Feast Portland, a Week Later: Reflecting on a Bounty of Food and Philosophy
It’s been a week since returning from the four-day festival/feeding frenzy known as Feast Portland, and I find myself reflecting on the easily lost words that followed the colon in the title: “A Celebration of Oregon Bounty.”
The program guide described Portland and Oregon as “living food festivals,” and that feeling was apparent throughout the long weekend. Aside from the festival happenings, attendees found themselves surrounded by a wealth of culinary options, including quality coffeeshops, bakeries, breweries, restaurants, and—separating Portland from Seattle, at least for the time being—pods of food carts.
The bounty of eating and drinking places in Portland and outlying areas is due to the bounty of building blocks in the state of Oregon. The land provides a wide array of fruits and vegetables, including grapes for the wine industry and hops for the breweries. That same land is suitable for raising animals to produce organic chicken, beef, and pork. Meanwhile, the waters are a source of crab, salmon, tuna, and more.
But while there’s a sense of abundance, many in the state and country go hungry. Hence, the proceeds from Feast Portland will benefit Partners for a Hunger-Free Oregon and also Share Our Strength, a national organization aimed at ending childhood hunger.
In this spirit, huge numbers came from the immediate area and afar to attend the festival, which was so well-organized that it felt far from a first-year effort. The biggest of the events were the two afternoon Oregon Bounty Grand Tastings. In the heart of the city, the Grand Tastings turned Pioneer Courthouse Square into a smorgasbord of food and drink, a gathering place to talk with winemakers, brewers, artisans, and other vendors—and to taste what they had to offer. Participants also enjoyed book signings and a chance to see chef demonstrations by the likes of April Bloomfield, recent Top Chef Masters winner Chris Cosentino, and former Top Chef winner Paul Qui.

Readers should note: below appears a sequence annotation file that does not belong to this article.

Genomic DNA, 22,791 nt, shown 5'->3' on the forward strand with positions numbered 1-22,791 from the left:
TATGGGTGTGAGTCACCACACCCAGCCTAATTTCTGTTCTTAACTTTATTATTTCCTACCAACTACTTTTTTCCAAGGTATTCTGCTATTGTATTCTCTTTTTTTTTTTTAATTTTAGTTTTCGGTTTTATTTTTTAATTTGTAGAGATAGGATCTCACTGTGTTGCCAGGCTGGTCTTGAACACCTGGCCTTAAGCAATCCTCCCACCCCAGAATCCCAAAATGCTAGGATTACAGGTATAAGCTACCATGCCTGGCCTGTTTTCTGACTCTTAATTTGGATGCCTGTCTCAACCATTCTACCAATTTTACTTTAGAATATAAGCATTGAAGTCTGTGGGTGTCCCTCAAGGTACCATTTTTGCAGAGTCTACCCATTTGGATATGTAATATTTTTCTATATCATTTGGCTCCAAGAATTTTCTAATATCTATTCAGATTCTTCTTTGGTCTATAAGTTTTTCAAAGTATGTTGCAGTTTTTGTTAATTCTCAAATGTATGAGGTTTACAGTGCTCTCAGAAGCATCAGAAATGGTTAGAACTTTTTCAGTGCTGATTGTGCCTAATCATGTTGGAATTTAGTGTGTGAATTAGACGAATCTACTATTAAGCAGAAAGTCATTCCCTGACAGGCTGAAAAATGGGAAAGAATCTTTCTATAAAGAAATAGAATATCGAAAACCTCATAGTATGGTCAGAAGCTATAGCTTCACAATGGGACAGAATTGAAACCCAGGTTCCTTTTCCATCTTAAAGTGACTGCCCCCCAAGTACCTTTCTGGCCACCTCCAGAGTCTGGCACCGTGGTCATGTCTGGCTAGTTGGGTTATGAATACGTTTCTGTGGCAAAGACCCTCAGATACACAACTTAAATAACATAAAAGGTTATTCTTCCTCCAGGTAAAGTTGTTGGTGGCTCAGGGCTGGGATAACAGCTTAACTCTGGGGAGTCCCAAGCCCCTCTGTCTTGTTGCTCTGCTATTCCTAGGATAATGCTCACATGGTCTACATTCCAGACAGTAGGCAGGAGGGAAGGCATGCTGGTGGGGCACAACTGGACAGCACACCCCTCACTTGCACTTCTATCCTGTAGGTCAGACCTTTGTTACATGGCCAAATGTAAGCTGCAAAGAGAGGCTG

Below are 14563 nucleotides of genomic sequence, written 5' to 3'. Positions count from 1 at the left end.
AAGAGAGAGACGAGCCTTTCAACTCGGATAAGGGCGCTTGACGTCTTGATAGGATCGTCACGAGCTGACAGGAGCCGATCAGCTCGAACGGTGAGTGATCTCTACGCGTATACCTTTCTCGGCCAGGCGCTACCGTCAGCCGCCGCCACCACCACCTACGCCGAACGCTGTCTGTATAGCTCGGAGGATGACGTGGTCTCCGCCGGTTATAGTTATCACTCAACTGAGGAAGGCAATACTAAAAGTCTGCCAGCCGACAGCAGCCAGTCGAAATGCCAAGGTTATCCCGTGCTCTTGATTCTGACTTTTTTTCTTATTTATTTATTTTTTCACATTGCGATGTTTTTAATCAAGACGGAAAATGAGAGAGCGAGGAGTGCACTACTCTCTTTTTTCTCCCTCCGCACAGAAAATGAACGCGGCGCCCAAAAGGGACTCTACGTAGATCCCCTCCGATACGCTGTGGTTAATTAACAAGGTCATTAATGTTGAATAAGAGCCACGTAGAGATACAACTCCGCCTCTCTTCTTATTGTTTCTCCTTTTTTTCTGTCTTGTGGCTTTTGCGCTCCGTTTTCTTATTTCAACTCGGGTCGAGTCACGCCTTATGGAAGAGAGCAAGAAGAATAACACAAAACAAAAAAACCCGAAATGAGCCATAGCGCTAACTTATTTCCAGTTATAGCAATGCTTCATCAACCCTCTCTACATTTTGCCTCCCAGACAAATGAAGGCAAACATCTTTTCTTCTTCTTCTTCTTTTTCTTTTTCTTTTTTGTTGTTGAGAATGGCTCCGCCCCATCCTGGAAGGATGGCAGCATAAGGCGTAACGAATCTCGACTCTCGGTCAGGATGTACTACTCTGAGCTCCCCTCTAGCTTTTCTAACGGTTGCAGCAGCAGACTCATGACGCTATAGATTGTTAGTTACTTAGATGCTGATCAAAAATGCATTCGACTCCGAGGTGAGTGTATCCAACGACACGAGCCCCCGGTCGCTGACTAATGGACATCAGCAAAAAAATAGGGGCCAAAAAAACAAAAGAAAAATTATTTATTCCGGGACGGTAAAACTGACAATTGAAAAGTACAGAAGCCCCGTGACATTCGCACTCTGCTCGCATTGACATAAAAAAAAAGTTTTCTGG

The first three evenings featured additional major tasting events. The Sandwich Invitational (my report here) offered an opportunity to try 15 sandwiches of varying types. Next was a Night Market (my report here) that was a celebration of global street food. And finally there was a High Comfort (my report here) event in which chefs were asked to create “comfort foods pushed out of their comfort zone and into an elevated and rarefied realm.”
As if that’s not enough eating, Feast Portland also served up a Dinner Series with several intriguing teamings of chefs each night. Included was a 10-course, 5-hour dinner by Inaki Aizpitarte (Le Chateaubriand in Paris) and Daniel Patterson (Coi in San Francisco and Plum in Oakland), which I documented here.
And then there were seminars and lectures. Some seminars were hands-on, like a chance to do pig butchery, while others were more informational, like a coffee-making class—though most were followed by tasting opportunities. Most fascinating and impressive to me was the Whole Foods Market Speaker Series. Seamlessly orchestrated with music and slides, this event featured a diverse range of interesting speakers (and speaking styles) examining the current food scene in Portland and beyond, and looking at what the future holds. The Speaker Series reinforced the notion of bounty, and challenged us to report about it and partake in it responsibly and appreciatively.
The four days were thought-provoking, inspirational, and thoroughly filling—in mind and stomach. I feel lucky to have attended, and already have next year’s dates (September 20-23) in my calendar with hope that I’ll be available to return. (I also hope we’ll have something like Feast Seattle someday!) For now, check the slideshow above for a closer look at the Feast Portland festival.